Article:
The Commission on Human Rights of the Philippines launches a campaign against the reinstatement of the death penalty in the country

World Day

By Thalia Gerzso, on 26 October 2017

A giant leap backwards

Despite the enactment of “An act prohibiting the imposition of the death penalty in the Philippines” in 2006 and the ratification of the Second Optional Protocol to the International Covenant on Civil and Political Rights aiming at the abolition of the death penalty, President Duterte has manifested his willingness to reinstate the death penalty for drug offenses. This regressive bill aims at eliminating the on-going criminality in the country. In the Philippines, the reintroduction of death penalty has been already used as an answer to rising criminality. Indeed, although the Parliament abolished the death penalty in 1987, capital punishment was reintroduced under Republic Act 7659 in 1993. Abolitionists had to wait until 2006 to see a complete abolition in practice and in law. Therefore, the same abolitionists organizations were bewildered when they heard President Duterte’s commitment to “eradicate the ills of society” with the restoration of the death penalty. This announcement appeared as even more surprising since only 4.02% of people on death row had been convicted of drug related offenses in 2003. These statistics, however, did not prevent the House of Representatives to approve on third and final reading the bill restoring the death penalty in the country.

The Commission on Human Rights of the Philippines takes action.

To counteract the adoption of the bill, the Commission on Human Rights of the Philippines, in partnership with several organizations, has engaged in an awareness campaign. The first step of this campaign was to establish a dialogue with local communities in order to debate about an effective justice system. Legislative advocacy constituted another essential step of this campaign. The Commission and other partners monitored discussions in Parliament and targeted some parliamentarians by providing them social research and guidance notes. The Commission will conduct the country’s first ever comprehensive national survey to examine public opinion on death penalty with the objective of determining the underlying perceptions, motivations and conditions for or against its reimposition.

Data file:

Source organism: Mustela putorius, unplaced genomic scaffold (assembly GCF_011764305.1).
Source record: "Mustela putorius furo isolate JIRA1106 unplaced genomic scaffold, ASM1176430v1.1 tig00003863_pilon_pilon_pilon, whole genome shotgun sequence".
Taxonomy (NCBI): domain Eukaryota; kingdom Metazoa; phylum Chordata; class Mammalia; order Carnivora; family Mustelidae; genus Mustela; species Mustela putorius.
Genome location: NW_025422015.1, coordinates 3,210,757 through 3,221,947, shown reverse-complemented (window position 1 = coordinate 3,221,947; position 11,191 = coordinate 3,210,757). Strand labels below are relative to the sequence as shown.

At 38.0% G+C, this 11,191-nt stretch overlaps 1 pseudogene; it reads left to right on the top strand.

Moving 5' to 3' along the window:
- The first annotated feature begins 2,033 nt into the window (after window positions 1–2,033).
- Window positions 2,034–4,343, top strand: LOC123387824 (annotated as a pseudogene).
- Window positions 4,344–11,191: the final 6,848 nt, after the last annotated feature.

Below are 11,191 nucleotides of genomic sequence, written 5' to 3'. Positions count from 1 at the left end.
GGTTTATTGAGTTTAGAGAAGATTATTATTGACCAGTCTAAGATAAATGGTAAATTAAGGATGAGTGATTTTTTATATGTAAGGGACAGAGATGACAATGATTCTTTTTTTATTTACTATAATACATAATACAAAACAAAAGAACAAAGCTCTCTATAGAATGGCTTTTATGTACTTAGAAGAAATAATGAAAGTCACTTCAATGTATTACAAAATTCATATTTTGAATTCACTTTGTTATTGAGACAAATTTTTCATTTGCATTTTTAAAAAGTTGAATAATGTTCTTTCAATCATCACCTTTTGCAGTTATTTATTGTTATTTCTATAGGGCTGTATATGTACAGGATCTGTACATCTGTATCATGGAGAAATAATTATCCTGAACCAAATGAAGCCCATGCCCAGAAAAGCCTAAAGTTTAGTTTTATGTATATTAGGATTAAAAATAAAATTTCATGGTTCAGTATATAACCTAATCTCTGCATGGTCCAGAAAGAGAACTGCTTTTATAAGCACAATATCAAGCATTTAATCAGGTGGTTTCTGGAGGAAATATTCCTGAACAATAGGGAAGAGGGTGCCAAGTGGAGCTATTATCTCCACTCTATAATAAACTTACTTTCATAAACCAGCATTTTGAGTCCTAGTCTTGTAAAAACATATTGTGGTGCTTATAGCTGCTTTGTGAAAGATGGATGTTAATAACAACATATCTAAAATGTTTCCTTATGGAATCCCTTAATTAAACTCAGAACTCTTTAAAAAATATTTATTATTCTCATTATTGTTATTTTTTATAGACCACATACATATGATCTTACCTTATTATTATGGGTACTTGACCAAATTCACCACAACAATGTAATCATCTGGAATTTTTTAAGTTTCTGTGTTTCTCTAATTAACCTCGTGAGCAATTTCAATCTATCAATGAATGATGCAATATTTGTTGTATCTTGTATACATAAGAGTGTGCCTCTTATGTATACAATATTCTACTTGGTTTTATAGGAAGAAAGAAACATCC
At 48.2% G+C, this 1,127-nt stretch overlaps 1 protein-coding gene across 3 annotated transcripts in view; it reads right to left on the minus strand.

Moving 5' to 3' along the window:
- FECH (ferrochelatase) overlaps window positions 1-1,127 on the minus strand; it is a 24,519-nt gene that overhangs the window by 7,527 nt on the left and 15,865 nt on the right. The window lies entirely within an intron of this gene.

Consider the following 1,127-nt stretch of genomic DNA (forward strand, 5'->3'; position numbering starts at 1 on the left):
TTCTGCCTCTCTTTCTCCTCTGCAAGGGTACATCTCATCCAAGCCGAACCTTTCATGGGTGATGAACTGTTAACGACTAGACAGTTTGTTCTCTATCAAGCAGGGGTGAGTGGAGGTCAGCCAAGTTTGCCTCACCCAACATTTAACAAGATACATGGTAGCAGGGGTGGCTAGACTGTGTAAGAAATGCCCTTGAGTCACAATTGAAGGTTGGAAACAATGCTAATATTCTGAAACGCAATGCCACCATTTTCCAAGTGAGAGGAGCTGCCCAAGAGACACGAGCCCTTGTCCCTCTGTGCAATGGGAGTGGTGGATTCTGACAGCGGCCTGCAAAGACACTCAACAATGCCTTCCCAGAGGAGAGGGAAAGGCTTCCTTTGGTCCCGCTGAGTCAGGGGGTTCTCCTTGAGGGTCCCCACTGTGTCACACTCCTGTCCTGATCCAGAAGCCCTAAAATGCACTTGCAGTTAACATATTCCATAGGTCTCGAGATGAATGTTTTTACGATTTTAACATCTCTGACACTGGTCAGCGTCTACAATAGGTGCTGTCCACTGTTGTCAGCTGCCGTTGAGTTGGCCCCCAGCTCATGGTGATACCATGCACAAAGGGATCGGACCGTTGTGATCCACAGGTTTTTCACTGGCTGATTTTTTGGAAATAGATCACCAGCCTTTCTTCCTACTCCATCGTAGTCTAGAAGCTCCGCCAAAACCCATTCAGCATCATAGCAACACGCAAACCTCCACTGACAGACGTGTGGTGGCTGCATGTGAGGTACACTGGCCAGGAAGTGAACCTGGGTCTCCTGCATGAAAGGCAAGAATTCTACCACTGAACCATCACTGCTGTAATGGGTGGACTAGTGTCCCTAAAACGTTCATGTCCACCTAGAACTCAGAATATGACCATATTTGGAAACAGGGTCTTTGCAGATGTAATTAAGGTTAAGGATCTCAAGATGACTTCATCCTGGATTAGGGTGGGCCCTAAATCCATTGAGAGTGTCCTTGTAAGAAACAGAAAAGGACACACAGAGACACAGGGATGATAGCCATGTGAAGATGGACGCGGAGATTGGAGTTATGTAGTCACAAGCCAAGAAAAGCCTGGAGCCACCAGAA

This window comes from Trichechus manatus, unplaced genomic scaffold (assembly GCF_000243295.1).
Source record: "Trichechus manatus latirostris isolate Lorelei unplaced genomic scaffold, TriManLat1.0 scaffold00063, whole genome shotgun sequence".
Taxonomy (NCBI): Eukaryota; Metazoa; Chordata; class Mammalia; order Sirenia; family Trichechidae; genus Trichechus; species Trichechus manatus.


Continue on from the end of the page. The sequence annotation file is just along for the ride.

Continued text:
In addition to this, abolitionists organized media campaigns to raise public awareness for the 15th World Day Against the Death Penalty. Information and education campaigns took place all around the country: The Commission and the Right to Life Network distributed information documents to communities. It also published and distributed a compendium of CHRP’s position papers, advisories and resolutions on the death penalty to serve as resource book and inspiration in abolishing capital punishment in the country. To reach a wide audience, the Commission targeted social media networks: several posts, meme and infographics in partnership with the World Coalition Against the Death Penalty were shared through Facebook.

Finally, the Commission, in partnership with the Australian National University, released “In Defense of the Right to Life: International Law and the Death Penalty in the Philippines”. This study aims at reminding the Philippine government of its legal obligations under international law. Indeed, under international law, a State cannot denounce or withdraw from the Second Optional Protocol. Thus, a reinstatement of the death penalty would be in violation of international law. Finally, the study adds that there is any ability for the Philippines to raise constitutional provisions as arguments against the validity or interpretation of these treaties.

Based on these arguments, the Commission on Human Rights of the Philippines hopes to prevent the reestablishment of capital punishment in the country. Such reinstatement would be a step backward but could also trigger a chain reaction from other nations that have not yet abolished or plans to introduce the death penalty to take the same measures.

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